An Analysis of the President’s 2023 Budget
Under the President’s proposals, the cumulative deficit for the 2023-2032 period would be $2.6 trillion smaller than it is in CBO’s baseline projections because revenues would be higher and spending lower.
On March 28, 2022, the Administration submitted its annual set of budgetary proposals to the Congress. In this report, the Congressional Budget Office examines how those proposals, if enacted, would affect budgetary outcomes in relation to CBO’s most recent baseline budget projections. Those projections extend from 2022 to 2032 and reflect the assumption that current laws governing federal spending and revenues will generally remain in place. CBO’s baseline budget projections and its analysis of the President’s proposals are based on the agency’s economic forecast published in May that reflects developments through early March.
According to CBO’s projections, the President’s proposals would have the following major effects:
- Federal deficits over the 2023–2032 period would total $13.1 trillion. Measured in relation to the size of the economy, deficits would average 4.2 percent of gross domestic product (GDP) over that period.
- The cumulative deficit for the 2023–2032 period would be $2.6 trillion smaller than it is in CBO’s baseline projections because revenues would be higher and spending lower.
- As a result of those smaller deficits, federal debt held by the public in 2032—at 102 percent of GDP—would be 7 percent of GDP lower than it is in CBO’s baseline projections, though it would still be 3 percent of GDP higher than it was in 2021.
- Total revenues over the projection period would be $1.7 trillion (or 3 percent) more than they are in CBO’s baseline projections. About half of that increase stems from a proposal to raise the corporate income tax rate from 21 percent to 28 percent.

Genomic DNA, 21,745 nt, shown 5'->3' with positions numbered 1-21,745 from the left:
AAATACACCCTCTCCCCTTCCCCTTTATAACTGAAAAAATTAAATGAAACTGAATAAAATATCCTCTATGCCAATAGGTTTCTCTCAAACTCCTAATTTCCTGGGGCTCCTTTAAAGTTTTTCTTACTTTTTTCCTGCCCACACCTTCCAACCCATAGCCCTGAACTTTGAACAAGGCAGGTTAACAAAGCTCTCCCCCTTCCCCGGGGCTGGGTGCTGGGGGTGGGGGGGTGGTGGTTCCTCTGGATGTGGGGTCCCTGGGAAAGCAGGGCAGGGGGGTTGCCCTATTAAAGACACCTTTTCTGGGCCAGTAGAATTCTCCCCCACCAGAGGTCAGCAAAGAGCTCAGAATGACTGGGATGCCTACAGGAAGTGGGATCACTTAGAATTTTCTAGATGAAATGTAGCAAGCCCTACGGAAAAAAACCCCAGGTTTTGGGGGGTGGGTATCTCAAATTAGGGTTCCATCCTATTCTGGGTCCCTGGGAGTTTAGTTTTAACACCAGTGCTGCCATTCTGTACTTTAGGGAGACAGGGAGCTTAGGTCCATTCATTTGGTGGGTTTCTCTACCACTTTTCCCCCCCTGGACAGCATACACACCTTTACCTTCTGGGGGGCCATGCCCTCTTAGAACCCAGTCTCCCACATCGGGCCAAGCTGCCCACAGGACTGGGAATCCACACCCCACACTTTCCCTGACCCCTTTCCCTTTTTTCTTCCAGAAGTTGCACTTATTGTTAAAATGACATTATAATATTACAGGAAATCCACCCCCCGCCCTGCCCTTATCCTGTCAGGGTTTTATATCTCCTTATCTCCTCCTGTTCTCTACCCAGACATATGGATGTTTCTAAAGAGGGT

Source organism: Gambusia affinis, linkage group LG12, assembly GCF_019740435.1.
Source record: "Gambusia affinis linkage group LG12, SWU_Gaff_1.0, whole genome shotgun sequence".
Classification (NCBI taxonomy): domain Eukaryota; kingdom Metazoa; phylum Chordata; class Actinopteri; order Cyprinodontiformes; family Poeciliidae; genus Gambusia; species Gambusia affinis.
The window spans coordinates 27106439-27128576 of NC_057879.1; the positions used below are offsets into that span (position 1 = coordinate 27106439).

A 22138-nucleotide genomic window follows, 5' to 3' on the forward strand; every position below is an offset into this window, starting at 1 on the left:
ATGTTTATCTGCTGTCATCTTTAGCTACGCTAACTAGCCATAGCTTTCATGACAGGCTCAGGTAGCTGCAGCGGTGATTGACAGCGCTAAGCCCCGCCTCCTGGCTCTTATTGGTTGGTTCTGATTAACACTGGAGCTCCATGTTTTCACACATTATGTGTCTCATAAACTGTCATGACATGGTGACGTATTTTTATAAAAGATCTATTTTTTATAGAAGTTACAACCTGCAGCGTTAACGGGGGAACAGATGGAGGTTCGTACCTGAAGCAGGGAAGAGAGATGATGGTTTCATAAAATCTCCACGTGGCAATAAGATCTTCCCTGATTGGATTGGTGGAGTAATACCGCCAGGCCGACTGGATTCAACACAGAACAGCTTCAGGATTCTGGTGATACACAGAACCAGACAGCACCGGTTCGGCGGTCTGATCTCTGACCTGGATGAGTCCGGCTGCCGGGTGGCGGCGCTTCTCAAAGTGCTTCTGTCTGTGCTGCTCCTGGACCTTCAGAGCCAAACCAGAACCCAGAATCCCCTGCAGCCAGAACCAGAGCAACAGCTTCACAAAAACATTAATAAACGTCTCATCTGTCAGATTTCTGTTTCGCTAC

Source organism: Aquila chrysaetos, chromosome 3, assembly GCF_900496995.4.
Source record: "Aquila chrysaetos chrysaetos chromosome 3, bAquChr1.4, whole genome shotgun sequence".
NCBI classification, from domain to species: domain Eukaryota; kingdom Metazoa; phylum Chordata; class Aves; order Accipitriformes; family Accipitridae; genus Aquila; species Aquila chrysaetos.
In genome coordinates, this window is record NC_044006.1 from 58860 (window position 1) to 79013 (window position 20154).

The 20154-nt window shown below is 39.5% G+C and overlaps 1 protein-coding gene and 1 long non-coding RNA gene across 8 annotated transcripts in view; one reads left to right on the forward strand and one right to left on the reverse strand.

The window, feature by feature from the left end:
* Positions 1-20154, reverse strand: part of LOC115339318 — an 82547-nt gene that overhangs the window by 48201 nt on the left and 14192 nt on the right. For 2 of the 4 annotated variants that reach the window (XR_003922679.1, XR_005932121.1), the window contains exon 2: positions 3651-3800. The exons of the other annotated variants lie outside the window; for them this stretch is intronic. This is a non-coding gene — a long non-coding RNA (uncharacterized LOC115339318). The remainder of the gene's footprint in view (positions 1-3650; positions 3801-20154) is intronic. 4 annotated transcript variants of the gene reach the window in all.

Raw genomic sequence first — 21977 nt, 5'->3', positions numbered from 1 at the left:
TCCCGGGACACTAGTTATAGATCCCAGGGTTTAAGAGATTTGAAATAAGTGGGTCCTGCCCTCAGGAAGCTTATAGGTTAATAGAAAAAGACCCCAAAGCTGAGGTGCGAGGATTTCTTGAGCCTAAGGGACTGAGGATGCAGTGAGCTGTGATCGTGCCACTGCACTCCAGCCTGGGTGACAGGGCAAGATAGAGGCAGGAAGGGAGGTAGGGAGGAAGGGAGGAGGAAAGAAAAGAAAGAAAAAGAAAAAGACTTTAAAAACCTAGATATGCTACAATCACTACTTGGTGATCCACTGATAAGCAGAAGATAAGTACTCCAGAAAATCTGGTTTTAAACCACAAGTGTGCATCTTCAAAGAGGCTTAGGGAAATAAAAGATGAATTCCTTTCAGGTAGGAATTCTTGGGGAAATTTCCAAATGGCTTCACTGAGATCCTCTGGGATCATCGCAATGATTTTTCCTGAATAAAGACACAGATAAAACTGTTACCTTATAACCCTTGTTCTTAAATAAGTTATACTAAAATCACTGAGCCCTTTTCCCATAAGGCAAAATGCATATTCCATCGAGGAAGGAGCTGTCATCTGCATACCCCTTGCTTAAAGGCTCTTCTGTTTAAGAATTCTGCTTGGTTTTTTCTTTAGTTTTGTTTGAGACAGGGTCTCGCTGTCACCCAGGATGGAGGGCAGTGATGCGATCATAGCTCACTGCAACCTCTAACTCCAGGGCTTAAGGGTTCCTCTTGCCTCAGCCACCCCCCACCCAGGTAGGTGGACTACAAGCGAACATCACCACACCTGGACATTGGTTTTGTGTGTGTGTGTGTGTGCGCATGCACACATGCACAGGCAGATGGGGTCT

- Total outlays over the 2023–2032 period would be $0.9 trillion (or 1 percent) less than they are in CBO’s baseline budget projections. Under the President’s budget, outlays for discretionary programs would be $1.7 trillion less than projected in the baseline, and net outlays for interest would be $0.3 trillion less; mandatory outlays, however, would be $1.0 trillion more.
In total, CBO’s estimate of the cumulative deficit over the 10-year projection period under the President’s proposals is $1.3 trillion less than the Administration’s estimate of $14.4 trillion. That difference is almost entirely attributable to differences in CBO’s and the Administration’s projections of outlays—particularly mandatory outlays—under current law.
CBO conducted this analysis in collaboration with the staff of the Joint Committee on Taxation (JCT). The analysis is based on the two agencies’ budget estimates, not the Administration’s. For discretionary programs, CBO incorporated the funding levels requested by the President rather than using the amounts in its baseline projections, which reflect the assumption that funding will grow with inflation after 2022 (or, in the case of advance appropriations, from the amount of the final enacted advance appropriation). This analysis does not take into account the budgetary effects of the student loan forgiveness recently announced by the President or the potential budgetary effects of proposed changes in regulations and other administrative actions included in the President’s budget that are not already incorporated in CBO’s baseline. In addition, the analysis excludes any feedback from the macroeconomic effects of the President’s policies. CBO’s baseline budget projections include the effects of legislation enacted through April 8, 2022, and therefore do not reflect the budgetary effects of the 2022 reconciliation act (Public Law 117-169), the Honoring our PACT Act of 2022 (P.L. 117-168), or any other legislation enacted after that date.
Some of the Administration’s proposals were not specific enough for CBO and JCT to assess their budgetary effects. In a few of those cases, CBO used the Administration’s estimates as placeholders because the agency concluded that those estimates were achievable targets for the budgetary effects of detailed policies that might be proposed in the future. The proposals for which CBO and JCT did not include estimates would, according to the Administration’s estimates, reduce deficits by $310 billion, on net, over the 2023–2032 period. Of those proposals, one to impose a minimum tax on the wealthiest taxpayers would result in the largest savings according to the Administration’s estimates—a $361 billion reduction in deficits over the 10-year period.